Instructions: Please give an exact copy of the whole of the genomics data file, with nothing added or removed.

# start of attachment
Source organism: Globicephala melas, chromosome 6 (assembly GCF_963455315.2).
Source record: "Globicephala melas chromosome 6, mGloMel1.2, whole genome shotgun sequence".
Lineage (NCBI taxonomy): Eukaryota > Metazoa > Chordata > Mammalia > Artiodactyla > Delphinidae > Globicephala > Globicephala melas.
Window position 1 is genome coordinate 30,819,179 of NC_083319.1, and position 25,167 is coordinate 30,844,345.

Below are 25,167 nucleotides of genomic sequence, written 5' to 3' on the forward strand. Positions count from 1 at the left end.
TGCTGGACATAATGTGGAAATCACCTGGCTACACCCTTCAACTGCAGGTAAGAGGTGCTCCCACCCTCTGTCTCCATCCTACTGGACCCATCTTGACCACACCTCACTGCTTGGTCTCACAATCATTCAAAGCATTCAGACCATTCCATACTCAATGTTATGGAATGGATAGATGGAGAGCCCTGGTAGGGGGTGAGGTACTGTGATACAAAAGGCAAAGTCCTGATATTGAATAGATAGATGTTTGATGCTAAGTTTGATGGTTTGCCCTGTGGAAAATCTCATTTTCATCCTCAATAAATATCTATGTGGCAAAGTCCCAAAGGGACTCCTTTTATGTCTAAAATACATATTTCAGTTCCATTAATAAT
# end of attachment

Source organism: Globicephala melas, chromosome 6 (assembly GCF_963455315.2).
Source record: "Globicephala melas chromosome 6, mGloMel1.2, whole genome shotgun sequence".
Lineage (NCBI taxonomy): Eukaryota > Metazoa > Chordata > Mammalia > Artiodactyla > Delphinidae > Globicephala > Globicephala melas.
Window position 1 is genome coordinate 30,819,179 of NC_083319.1, and position 25,167 is coordinate 30,844,345.

Below are 25,167 nucleotides of genomic sequence, written 5' to 3' on the forward strand. Positions count from 1 at the left end.
TGCTGGACATAATGTGGAAATCACCTGGCTACACCCTTCAACTGCAGGTAAGAGGTGCTCCCACCCTCTGTCTCCATCCTACTGGACCCATCTTGACCACACCTCACTGCTTGGTCTCACAATCATTCAAAGCATTCAGACCATTCCATACTCAATGTTATGGAATGGATAGATGGAGAGCCCTGGTAGGGGGTGAGGTACTGTGATACAAAAGGCAAAGTCCTGATATTGAATAGATAGATGTTTGATGCTAAGTTTGATGGTTTGCCCTGTGGAAAATCTCATTTTCATCCTCAATAAATATCTATGTGGCAAAGTCCCAAAGGGACTCCTTTTATGTCTAAAATACATATTTCAGTTCCATTAATAAT